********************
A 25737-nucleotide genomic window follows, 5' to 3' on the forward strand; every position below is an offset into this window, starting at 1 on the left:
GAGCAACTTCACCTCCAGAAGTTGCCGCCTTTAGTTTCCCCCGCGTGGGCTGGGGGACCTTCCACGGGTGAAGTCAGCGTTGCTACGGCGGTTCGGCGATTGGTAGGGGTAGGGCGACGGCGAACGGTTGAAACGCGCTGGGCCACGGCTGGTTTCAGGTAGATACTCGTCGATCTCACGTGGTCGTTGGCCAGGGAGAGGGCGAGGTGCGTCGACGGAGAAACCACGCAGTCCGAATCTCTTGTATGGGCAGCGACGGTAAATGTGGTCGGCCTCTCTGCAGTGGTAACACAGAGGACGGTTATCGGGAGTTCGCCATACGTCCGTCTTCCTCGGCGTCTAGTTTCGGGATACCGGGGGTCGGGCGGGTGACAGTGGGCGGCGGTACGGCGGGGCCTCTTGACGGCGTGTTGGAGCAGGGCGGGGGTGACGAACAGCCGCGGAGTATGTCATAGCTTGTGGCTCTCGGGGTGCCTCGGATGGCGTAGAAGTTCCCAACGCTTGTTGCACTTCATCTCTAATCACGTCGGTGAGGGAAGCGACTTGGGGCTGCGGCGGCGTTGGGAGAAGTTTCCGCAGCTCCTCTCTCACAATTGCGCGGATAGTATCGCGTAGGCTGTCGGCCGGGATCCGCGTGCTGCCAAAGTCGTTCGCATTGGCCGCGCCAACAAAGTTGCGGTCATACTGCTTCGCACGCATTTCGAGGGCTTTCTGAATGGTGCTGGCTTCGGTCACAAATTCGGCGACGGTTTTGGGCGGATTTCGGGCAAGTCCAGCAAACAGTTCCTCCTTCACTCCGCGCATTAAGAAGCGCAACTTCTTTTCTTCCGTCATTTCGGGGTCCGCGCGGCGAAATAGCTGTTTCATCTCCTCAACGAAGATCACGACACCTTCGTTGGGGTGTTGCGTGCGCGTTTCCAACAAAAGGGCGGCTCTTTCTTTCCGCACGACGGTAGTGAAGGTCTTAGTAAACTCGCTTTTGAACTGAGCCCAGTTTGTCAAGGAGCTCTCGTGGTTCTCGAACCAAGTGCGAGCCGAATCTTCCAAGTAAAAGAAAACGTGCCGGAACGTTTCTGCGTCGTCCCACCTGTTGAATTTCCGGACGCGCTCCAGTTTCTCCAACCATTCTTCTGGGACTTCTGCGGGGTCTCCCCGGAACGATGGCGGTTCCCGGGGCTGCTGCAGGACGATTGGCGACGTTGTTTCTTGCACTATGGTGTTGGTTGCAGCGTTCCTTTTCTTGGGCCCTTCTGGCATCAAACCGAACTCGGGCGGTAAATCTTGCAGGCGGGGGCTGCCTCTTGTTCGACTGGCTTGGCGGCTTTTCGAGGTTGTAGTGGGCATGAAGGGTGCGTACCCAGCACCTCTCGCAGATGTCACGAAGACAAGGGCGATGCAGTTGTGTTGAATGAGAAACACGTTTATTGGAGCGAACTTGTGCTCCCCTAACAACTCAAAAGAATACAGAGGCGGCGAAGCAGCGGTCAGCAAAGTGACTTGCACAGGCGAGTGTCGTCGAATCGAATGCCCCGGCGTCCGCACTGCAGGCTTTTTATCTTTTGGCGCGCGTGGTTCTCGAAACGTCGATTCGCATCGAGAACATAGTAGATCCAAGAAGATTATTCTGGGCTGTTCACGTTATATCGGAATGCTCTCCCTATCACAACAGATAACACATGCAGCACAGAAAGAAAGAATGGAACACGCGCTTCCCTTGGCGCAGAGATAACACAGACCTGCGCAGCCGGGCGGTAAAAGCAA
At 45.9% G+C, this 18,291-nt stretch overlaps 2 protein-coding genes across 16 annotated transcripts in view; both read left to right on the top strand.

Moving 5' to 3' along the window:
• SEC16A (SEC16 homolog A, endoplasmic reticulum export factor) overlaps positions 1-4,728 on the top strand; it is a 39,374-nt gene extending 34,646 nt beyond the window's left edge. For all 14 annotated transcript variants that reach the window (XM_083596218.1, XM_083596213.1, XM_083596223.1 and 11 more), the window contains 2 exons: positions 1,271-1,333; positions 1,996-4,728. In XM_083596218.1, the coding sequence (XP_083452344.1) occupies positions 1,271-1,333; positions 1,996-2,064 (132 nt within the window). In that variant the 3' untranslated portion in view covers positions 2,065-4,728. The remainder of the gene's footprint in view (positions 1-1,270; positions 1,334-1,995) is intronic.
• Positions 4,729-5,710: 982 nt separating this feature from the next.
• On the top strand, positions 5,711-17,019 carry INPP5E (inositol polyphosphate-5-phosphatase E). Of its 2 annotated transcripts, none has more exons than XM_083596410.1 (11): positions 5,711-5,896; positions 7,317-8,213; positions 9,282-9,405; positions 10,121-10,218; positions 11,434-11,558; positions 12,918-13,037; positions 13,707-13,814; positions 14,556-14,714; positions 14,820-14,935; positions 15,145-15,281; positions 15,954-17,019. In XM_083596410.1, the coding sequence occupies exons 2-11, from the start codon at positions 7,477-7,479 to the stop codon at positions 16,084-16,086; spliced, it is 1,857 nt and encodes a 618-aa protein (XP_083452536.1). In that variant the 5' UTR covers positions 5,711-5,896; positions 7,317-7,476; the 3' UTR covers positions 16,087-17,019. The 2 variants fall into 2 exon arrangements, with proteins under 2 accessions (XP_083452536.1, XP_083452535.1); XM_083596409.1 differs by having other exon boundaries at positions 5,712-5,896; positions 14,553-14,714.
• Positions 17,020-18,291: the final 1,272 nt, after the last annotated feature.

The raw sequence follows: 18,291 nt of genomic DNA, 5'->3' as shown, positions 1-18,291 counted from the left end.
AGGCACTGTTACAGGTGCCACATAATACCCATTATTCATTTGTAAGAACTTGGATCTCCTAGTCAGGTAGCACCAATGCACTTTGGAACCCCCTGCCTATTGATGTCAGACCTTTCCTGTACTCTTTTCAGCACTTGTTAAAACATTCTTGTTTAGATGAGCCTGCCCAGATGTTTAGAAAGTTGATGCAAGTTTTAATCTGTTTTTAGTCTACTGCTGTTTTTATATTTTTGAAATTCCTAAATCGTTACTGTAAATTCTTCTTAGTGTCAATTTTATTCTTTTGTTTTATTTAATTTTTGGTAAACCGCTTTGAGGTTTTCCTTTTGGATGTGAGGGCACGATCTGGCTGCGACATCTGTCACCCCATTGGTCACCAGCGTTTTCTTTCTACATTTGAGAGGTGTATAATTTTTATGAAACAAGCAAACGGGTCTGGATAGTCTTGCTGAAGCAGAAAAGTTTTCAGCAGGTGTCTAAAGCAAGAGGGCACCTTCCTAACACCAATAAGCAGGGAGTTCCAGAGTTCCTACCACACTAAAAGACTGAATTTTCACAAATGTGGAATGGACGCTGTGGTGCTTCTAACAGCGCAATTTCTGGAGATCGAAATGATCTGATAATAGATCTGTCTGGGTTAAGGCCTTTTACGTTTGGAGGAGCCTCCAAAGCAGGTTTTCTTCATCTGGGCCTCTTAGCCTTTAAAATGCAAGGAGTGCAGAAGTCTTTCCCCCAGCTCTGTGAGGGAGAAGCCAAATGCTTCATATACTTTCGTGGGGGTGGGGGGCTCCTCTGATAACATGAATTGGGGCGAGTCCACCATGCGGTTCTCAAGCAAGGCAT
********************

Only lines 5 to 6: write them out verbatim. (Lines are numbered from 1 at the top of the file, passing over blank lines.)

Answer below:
• SEC16A (SEC16 homolog A, endoplasmic reticulum export factor) overlaps positions 1-4,728 on the top strand; it is a 39,374-nt gene extending 34,646 nt beyond the window's left edge. For all 14 annotated transcript variants that reach the window (XM_083596218.1, XM_083596213.1, XM_083596223.1 and 11 more), the window contains 2 exons: positions 1,271-1,333; positions 1,996-4,728. In XM_083596218.1, the coding sequence (XP_083452344.1) occupies positions 1,271-1,333; positions 1,996-2,064 (132 nt within the window). In that variant the 3' untranslated portion in view covers positions 2,065-4,728. The remainder of the gene's footprint in view (positions 1-1,270; positions 1,334-1,995) is intronic.
• Positions 4,729-5,710: 982 nt separating this feature from the next.